|Publication number||US6381646 B2|
|Application number||US 09/186,214|
|Publication date||Apr 30, 2002|
|Filing date||Nov 3, 1998|
|Priority date||Nov 3, 1998|
|Also published as||US20020002621|
|Publication number||09186214, 186214, US 6381646 B2, US 6381646B2, US-B2-6381646, US6381646 B2, US6381646B2|
|Inventors||Shujin Zhang, Jane Jiaying Jin, Jie Chu, Maria Alice Dos Santos, Shuxian Lou|
|Original Assignee||Cisco Technology, Inc.|
|Export Citation||BiBTeX, EndNote, RefMan|
|Patent Citations (35), Non-Patent Citations (16), Referenced by (107), Classifications (8), Legal Events (4)|
|External Links: USPTO, USPTO Assignment, Espacenet|
1. Field of the Invention
The present invention relates to the field of computer networks. More particularly, the present invention relates to managing multiple network connections from a single PPP link with partial network address translation.
2. The Background
The Point-to-Point protocol (PPP) is a data link protocol that provides dial up access over analog or digital transmission lines. PPP provides many advanced features, including error detection, support of multiple protocols, negotiation of IP addresses at connection time, and authentication. There are three main features of PPP. The first is that it provides a framing method to delineate the end of one frame and the beginning of the next one, in order to handle error detection. The second is a link control protocol for bringing lines up, testing them, negotiating options, and bringing them down again when they are no longer needed. This is known as the Link Control Protocol (LCP). The third is a way to negotiate network layer options in a way independent of the network layer protocol to be used. Thus, the method chosen may have a different Network Control Protocol (NCP) for each network layer supported.
PPP is commonly used as the data link protocol between a user and an Internet Service Provider (ISP) or access point. This is usually accomplished through the following method. The personal computer of the user is instructed to call the ISP through a modem . After the ISP's modem receives the call and establishes a physical connection, the personal computer sends a series of LCP packets in the payload field of one or more PPP frames. These packets, and their responses, comprise the negotiation of the session, and set the PPP parameters to be used during the session.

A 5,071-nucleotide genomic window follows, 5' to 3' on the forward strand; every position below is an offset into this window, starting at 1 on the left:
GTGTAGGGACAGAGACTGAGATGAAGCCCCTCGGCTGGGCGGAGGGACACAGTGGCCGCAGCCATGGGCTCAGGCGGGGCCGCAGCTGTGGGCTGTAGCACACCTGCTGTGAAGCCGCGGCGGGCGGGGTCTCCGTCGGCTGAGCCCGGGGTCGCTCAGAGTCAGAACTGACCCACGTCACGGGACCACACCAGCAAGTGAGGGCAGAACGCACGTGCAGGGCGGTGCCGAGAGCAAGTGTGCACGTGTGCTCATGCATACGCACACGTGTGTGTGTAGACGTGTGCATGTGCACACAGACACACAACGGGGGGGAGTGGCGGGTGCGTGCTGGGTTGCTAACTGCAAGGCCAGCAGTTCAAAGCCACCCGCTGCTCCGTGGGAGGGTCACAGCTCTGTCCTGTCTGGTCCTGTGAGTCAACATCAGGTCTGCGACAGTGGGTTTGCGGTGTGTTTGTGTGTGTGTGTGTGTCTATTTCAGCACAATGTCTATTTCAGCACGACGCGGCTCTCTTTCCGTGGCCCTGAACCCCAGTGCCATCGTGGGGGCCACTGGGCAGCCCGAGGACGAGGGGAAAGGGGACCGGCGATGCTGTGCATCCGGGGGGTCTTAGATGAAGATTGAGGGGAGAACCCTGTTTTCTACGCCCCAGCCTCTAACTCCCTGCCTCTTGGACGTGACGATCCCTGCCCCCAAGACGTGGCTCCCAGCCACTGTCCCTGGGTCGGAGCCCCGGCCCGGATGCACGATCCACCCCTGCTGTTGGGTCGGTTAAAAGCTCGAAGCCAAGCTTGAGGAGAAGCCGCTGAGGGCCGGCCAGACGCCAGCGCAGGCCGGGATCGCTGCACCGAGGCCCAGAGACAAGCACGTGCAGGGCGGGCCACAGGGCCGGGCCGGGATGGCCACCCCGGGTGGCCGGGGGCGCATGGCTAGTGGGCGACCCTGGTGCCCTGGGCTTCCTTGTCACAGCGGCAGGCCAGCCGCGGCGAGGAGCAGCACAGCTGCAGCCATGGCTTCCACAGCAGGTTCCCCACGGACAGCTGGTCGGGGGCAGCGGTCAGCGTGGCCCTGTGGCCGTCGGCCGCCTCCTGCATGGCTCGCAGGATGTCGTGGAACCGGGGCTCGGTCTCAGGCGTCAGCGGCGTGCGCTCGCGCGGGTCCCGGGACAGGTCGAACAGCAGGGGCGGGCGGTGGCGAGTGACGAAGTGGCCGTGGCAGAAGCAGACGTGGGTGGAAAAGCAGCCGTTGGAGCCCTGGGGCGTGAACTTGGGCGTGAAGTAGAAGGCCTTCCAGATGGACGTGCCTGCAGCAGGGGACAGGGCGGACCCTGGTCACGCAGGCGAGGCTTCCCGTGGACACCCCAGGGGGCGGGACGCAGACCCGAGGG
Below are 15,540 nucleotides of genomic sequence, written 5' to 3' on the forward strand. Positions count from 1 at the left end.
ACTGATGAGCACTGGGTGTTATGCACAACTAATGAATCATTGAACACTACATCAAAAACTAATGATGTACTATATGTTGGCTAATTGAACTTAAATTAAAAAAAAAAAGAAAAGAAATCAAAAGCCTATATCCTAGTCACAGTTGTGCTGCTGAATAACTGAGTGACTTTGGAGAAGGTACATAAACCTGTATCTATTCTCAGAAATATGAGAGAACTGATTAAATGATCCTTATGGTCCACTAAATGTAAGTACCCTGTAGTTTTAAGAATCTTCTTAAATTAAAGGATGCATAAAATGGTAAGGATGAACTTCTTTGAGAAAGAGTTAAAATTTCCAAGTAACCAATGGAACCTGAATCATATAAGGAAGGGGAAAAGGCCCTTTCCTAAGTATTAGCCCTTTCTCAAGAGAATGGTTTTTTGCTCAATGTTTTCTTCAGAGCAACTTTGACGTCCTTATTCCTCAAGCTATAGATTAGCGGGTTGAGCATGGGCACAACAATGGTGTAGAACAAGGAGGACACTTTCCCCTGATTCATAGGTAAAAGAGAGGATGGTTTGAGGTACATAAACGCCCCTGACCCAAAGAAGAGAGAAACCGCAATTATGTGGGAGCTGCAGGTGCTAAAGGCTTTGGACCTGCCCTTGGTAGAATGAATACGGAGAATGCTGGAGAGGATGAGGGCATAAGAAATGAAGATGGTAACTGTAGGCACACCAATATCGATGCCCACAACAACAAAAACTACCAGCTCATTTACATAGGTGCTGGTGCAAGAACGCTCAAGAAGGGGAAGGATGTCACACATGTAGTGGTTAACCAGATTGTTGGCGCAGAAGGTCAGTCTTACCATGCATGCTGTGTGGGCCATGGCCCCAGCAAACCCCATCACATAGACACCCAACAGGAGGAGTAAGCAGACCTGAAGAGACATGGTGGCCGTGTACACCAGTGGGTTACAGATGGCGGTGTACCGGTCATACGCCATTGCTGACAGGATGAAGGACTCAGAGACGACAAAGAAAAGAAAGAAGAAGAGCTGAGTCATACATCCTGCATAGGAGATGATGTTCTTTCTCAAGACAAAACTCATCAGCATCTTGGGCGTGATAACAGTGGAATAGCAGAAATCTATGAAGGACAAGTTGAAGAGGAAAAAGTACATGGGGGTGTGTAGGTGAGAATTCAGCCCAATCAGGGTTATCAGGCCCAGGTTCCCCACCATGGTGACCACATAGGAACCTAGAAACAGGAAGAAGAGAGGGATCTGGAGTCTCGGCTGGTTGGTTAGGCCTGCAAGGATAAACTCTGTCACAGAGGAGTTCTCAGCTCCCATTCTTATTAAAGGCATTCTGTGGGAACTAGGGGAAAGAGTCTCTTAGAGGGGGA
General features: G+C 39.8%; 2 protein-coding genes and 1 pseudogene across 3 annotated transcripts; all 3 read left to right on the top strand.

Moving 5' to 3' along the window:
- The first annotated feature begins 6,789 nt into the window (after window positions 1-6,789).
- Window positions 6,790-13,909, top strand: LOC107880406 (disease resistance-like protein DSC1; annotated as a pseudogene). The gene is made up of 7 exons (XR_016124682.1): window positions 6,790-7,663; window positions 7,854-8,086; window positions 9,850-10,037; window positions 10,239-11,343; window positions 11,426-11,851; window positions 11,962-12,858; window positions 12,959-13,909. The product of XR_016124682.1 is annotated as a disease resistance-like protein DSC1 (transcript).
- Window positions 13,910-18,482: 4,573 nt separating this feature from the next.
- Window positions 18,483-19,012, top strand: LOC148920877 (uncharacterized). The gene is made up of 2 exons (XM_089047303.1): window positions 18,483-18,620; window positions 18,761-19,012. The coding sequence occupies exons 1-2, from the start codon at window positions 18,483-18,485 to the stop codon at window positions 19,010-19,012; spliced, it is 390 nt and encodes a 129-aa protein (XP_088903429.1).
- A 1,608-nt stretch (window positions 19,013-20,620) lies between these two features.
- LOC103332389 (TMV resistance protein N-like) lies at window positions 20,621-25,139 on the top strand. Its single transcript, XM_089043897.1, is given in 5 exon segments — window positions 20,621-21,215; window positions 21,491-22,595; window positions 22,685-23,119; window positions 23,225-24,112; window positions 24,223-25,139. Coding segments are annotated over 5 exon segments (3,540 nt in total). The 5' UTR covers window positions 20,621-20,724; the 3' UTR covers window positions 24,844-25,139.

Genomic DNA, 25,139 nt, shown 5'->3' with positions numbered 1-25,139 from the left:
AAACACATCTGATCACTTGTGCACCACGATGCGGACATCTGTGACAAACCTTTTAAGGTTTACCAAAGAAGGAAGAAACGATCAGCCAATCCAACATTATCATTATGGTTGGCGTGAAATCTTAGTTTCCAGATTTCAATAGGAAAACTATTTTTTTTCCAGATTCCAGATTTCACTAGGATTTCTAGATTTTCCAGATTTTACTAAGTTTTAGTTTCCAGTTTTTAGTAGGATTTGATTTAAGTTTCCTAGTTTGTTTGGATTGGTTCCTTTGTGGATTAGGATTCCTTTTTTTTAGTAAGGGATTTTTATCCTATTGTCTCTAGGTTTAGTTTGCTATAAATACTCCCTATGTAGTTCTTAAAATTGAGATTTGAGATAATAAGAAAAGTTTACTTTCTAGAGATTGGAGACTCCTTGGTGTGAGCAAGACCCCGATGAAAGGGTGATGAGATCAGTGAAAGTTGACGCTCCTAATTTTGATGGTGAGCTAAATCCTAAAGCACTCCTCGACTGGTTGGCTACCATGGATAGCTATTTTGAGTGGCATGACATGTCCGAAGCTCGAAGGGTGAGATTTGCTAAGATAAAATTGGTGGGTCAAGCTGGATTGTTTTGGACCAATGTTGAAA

Once the negotiation is complete, a series of NCP packets are sent to configure the network layer. Typically, the personal computer wants to run a TCP/IP protocol stack, so it needs an IP address. The NCP for IP may then be used to assign an IP address to the user (dynamic assignment of IP addresses is now common for dial-up users). At this point, the personal computer has become an Internet host and may send and receive IP packets, just as a hardwired host could. When the user has finished, NCP is used to tear down the network layer connection and free the IP address. The LCP is then used to shut down the data link layer connection. Finally, the personal computer hangs up the modem, releasing the physical layer connection.
There are currently eleven types of LCP packets. These types are illustrated in Table 1 below, along with the direction in which they travel (from Initiator (I) to responder (R) or vice-versa) and their description.
In recent years, “intranets” have been rising in popularity, especially with large companies. An intranet is an internal network that serves only a specific type of person (such as employees of a corporation, or students at a school). The intranet is usually not accessible to the general public. Intranets have become popular mainly because they allow for much more productive communication between users within the network,
I → R
List of proposed options and values
I ← R
All options are accepted
I ← R
Some options are not accepted
I ← R
Some options are not negotiable
I → R
Request to shut down the line
I ← R
OK to shut down the line
I ← R
Unknown request received
I ← R
Unknown protocol received
I → R
Please send this frame back
I ← R
Here is the frame back
I → R
Discard this frame (for testing)
even when the users are dispersed over a wide geographic area (such as in multi-national corporations).
FIG. 1 is a block diagram depicting the typical connection to an intranet. Personal computer 10 connects through a link 12 to an Internet service provider (ISP) or access point (AP)14. The ISP or AP 14 then connects through link 16 to the Intranet 18.
Many entities that maintain intranets, however, have also wanted to offer users access to the Internet or to other intranets as well. There were, however, a limited number of ways that this could be accomplished. The first, and most simple, way would be for the user to first terminate the existing PPP connection between the PC 10 and the ISP or access point 24. Then the user could log into a second intranet or to the Internet. The major drawbacks of this solution are obvious. It does not allow for simultaneous connection to two intranets, or to one intranet and the Internet, thus limiting the productivity of the user. Additionally, it requires termination of the PPP link between the PC and the ISP, thus using up valuable time on the user's end, as he has to re-initiate a connection process.